For further information read this useful article comparing three most popular open-source platforms WordPress, Drupal, and Joomla, http://www.templatemonster.com/blog/how-to-choose-the-right-cms-for-my-website/
// Cost of Domain, Web Hosting, and CMS //
Now that we have the basics down, here is what you need to know when it comes to expenses.
The average cost for your domain name is about $8 — $10 per year. Often hosting companies offer a bundle where you can purchase hosting and get a free domain. Hosting prices vary from one provider to another.
One thing to pay attention to is that many bigger providers such as GoDaddy or Bluehost offer a great promotion for new customers. The price usually goes up to match the regular price the year after. For example, the promotional first year can cost around $60 and the year after will default to $120.
To avoid that, look for web hosting companies that offer fixed and stable prices.
There are pros and cons to both. Bigger provider companies have a good user interface platform where you can easily manage your account. Plus they offer customer support and can help with anything in a matter of minutes. Smaller companies with set prices might have a harder-to-use platform and a not-so-great customer support system. So please be aware — “you will get what you pay for.”
Both the cost of domain and web hosting are yearly recurring costs.
Regarding website platforms, there are plenty of free ones to use, and there are also proprietary ones that cost money.
More about the differences between these two, read in “Open Source vs Proprietary CMS,” http://www.bloomtools.com/articles/open-source-vs-proprietary-cms.html
You’ve come this far, hang in there.
There are two potential scenarios you may end up with when it comes to your domain and web hosting.
1. Your domain and hosting are from the same place
The ideal scenario. In this case, the setup is minimal, because your domain automatically points to your website.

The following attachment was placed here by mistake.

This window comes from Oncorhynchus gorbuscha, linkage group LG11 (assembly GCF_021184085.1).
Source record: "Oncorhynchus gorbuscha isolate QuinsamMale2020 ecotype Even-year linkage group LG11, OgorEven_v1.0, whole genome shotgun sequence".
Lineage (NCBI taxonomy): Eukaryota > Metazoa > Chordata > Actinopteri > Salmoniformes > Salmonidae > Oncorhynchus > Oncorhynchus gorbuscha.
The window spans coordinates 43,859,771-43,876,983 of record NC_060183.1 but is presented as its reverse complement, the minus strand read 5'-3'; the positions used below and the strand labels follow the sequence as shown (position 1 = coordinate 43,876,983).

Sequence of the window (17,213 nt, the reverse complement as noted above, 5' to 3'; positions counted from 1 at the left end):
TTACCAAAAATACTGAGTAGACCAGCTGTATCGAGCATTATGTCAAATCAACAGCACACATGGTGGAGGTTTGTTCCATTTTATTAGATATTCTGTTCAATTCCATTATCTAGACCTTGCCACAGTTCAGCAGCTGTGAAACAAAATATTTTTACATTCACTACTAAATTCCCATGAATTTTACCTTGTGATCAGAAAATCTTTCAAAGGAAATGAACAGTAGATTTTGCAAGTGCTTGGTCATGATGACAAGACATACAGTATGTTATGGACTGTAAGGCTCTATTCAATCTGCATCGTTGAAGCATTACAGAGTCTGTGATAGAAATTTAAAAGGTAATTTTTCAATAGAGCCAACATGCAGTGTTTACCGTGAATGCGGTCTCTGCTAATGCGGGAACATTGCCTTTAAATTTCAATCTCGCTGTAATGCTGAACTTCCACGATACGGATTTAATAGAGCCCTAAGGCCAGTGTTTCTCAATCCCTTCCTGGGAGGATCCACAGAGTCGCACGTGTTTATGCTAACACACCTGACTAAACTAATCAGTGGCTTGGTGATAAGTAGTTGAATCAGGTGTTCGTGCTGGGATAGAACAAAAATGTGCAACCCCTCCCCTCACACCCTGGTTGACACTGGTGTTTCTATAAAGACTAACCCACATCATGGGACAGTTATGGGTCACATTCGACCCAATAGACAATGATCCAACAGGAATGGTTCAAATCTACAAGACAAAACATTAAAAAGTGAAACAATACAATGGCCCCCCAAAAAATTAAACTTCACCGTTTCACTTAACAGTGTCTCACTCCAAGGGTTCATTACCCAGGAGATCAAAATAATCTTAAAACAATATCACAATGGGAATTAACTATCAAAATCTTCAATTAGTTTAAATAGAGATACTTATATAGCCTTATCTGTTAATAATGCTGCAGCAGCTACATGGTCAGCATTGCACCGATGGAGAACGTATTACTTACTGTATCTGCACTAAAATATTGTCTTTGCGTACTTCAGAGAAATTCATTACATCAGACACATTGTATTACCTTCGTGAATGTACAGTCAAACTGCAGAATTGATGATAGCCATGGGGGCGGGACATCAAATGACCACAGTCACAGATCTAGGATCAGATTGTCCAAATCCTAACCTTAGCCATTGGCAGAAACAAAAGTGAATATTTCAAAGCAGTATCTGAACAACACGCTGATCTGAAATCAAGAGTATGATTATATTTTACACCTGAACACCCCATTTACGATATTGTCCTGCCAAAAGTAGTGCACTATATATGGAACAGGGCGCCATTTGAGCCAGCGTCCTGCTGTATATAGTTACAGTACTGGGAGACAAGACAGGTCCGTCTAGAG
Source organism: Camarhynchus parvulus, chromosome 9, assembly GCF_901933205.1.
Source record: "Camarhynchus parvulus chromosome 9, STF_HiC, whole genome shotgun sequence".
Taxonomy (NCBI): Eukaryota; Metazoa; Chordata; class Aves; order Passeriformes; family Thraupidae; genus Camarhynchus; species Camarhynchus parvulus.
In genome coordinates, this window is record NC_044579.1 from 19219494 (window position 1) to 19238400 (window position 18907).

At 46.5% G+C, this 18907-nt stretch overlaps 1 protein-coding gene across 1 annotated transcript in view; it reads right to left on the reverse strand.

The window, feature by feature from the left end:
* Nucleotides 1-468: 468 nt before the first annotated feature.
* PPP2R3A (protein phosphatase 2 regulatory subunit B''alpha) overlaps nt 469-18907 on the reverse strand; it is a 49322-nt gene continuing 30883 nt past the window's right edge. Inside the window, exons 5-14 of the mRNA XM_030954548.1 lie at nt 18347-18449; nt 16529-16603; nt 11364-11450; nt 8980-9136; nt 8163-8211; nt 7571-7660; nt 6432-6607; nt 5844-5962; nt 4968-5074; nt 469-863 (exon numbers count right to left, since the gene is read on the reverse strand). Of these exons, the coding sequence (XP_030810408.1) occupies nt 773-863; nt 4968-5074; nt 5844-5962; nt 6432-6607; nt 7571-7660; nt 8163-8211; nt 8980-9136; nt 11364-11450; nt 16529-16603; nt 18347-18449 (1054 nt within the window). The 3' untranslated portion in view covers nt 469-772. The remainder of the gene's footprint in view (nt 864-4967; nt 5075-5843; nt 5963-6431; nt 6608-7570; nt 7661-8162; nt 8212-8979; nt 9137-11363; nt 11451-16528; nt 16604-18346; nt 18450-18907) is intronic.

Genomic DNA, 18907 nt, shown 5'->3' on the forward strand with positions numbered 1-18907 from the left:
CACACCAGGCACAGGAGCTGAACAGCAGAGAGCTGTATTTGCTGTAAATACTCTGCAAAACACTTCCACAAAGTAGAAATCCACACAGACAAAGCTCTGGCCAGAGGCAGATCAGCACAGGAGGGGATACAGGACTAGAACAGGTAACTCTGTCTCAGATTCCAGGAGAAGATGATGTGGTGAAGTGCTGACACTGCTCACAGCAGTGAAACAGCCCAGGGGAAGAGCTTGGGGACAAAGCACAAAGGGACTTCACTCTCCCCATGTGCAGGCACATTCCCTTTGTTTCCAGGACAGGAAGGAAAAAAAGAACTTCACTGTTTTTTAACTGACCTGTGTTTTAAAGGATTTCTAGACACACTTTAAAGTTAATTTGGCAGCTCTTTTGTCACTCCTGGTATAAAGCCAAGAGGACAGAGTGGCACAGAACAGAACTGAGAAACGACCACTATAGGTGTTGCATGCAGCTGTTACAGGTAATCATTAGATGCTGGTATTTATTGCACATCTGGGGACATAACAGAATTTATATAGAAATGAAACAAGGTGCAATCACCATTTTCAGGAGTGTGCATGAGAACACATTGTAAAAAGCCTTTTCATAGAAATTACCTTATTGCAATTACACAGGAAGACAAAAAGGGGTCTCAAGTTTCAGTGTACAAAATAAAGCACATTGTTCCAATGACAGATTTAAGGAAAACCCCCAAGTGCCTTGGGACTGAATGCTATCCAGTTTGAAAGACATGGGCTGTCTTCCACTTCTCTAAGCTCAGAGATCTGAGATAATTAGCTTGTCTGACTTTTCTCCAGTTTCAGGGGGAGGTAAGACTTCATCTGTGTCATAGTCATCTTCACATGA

Most of web hosting already have WordPress and other CMS ready to install with just one click. Once you install your CMS, you’ll get an email notification with your login info. From that point on, you’ll get to choose your theme and create your website content.
But there comes a time when you want to move your website. If you want to change your hosting for various reasons you will end up with scenario no. 2.
2. Your domain and hosting are in two different places
The first step is changing the domain’s DNS records to point from the old to the new web hosting server. Think of the DNS records like an address book where a name, in this case, your domain, points to a particular address.
For example, when you move from one place to another you notify the post office of your new residence. Otherwise, your will continue receiving your mail at the old address.
The second step is migrating your CMS from the old server to the new one.
When you create a WordPress, or any other CMS type of website, your content (posts, pages, and images) goes into a database and the rest are WordPress and theme files.
Make sure to do a FULL backup before you start. Login to the cPanel in your web host where your website is currently hosted and find the Backup files option. Make sure to choose to backup the entire site: database, WordPress theme files, and plugins.
As I mentioned, many web hosting companies offer free migration in which case you have nothing to worry about. If you do need to migrate the website by yourself, I find these two resources helpful:
You’ve made it! I know your head is spinning, but this is a resource you can always come back to and look for answers.
Please feel free to post questions in the comment section or reach me through http://lciric-design.com